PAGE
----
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Quarantined

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March 2020

Rose is in the kitchen making dinner when the home improvement show she had on for background noise is interrupted by breaking news. She comes out of the kitchen, her hands still covered in bits of cauliflower, to take a closer look. Even Mia, laying on the floor reading a book, sits up to pay attention.

“Lu!” Rose calls.

Luisa pokes her head out of her office. “Yes, dear?”

“Mama, the whole state’s being put into quarantine,” Mia says. “Come see!”

Luisa wraps an arm around Rose’s waist and leans her head on Rose’s shoulder.

“Are we gonna be okay?” Mia asks, craning her neck to stare up at them.

“Of course we are,” Luisa says, crouching to fondly push Mia’s bangs back from her forehead. “It’s what’s best for all of us.”

“It’ll be okay, kiddo. You’ll get to stay home from school. It’ll be like a family staycation.”

“Yeah, that’s what I’m worried about,” Mia says.

Luisa frowns. “What’s that supposed to mean?”

“Well, Mommy and I will be fine. We’re introverts. But you love seeing your friends and chatting with the vendors at the farmer’s market. Are you gonna be okay?”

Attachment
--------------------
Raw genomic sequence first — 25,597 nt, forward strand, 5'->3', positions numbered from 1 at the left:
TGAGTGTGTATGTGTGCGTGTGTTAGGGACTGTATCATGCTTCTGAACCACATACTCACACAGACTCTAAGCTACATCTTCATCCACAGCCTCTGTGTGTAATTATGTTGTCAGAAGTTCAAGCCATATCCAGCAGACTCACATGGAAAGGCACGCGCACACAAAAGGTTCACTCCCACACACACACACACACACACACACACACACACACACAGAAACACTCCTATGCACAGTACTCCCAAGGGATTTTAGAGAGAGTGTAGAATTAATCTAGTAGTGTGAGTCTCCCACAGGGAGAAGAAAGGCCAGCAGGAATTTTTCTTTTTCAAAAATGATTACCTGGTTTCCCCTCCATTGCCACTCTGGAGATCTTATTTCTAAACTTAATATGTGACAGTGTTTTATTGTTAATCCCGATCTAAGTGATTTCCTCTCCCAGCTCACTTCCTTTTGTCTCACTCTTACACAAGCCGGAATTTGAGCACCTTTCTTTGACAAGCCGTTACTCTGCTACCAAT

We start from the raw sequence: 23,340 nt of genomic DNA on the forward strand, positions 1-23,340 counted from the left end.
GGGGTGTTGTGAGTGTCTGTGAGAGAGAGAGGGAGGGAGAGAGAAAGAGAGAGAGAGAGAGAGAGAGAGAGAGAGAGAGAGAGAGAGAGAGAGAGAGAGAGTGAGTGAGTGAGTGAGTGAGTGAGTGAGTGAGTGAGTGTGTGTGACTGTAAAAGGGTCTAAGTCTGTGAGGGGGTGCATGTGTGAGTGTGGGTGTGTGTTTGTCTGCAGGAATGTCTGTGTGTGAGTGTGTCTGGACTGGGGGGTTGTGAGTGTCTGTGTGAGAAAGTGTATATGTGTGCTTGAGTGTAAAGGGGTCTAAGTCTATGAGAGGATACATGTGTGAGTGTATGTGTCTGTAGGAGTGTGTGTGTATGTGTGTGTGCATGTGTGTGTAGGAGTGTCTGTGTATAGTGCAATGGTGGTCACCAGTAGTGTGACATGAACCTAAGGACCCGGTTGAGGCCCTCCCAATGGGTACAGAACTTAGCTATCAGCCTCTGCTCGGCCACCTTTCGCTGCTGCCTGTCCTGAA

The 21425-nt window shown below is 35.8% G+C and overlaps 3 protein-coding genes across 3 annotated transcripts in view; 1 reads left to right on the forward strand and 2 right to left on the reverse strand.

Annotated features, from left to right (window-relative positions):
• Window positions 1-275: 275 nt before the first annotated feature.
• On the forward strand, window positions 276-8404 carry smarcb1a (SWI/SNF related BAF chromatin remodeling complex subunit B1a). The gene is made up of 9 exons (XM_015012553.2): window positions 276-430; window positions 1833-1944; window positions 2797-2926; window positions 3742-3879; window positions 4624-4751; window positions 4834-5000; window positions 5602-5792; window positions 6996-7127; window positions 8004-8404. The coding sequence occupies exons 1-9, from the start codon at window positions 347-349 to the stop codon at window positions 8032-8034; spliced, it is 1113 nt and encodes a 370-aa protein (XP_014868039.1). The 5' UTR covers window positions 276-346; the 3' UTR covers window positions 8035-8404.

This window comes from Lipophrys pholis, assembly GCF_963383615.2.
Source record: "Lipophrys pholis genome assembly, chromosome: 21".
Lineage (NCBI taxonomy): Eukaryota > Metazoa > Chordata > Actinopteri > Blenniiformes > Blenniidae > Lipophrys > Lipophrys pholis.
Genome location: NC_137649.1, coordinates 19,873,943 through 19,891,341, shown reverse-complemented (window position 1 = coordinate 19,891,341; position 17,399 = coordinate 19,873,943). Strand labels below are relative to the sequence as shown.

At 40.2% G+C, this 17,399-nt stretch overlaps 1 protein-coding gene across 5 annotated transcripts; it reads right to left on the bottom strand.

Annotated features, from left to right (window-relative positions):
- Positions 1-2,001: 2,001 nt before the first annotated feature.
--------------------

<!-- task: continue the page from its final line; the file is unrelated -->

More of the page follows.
Luisa’s frown turns into a mock scowl. “Don’t you worry about me. I’ll be fine. I’ve spent years wanting a family and now I can spend all the time I want with you. This is a dream come true.” She hugs Mia tight.

Mia side-eyes Rose, who shakes her head slightly and smiles. When Luisa pulls back, Mia plasters on a wide smile.


The first week goes surprisingly well, all things considered. Luisa doesn’t get as much work done as she’d like, but it’s a small price to pay to spend all day taking calls in her pajamas with her feet up on the desk.

Rose is tempted to fall back into bad habits and work all day and night but Luisa keeps her on track. She’d trained her years ago to get up at five sharp.  All it had taken really was an ultimatum: “If you stop working at five, I’ll give you a kiss.” Obviously, it wasn’t perfect but within weeks, all Luisa had to say was, “It’s five,” and Rose would turn off her monitor and get up to kiss Luisa.

(“This is like being Pavlov’s dog,” Rose had once complained halfheartedly after her kiss.

Luisa patted her cheek. “It’s for your own good. You know you get so grumpy if you sit there all night.”

“I suppose,” Rose grumbled before she left to start dinner.)

Luisa is starting to feel the pinch of quarantine after the first few days but she video calls friends and family and is determined to look on the bright side of things.

 

“Oh no, I’m fine,” Luisa insists, before she shovels a spoonful of ice cream into her mouth.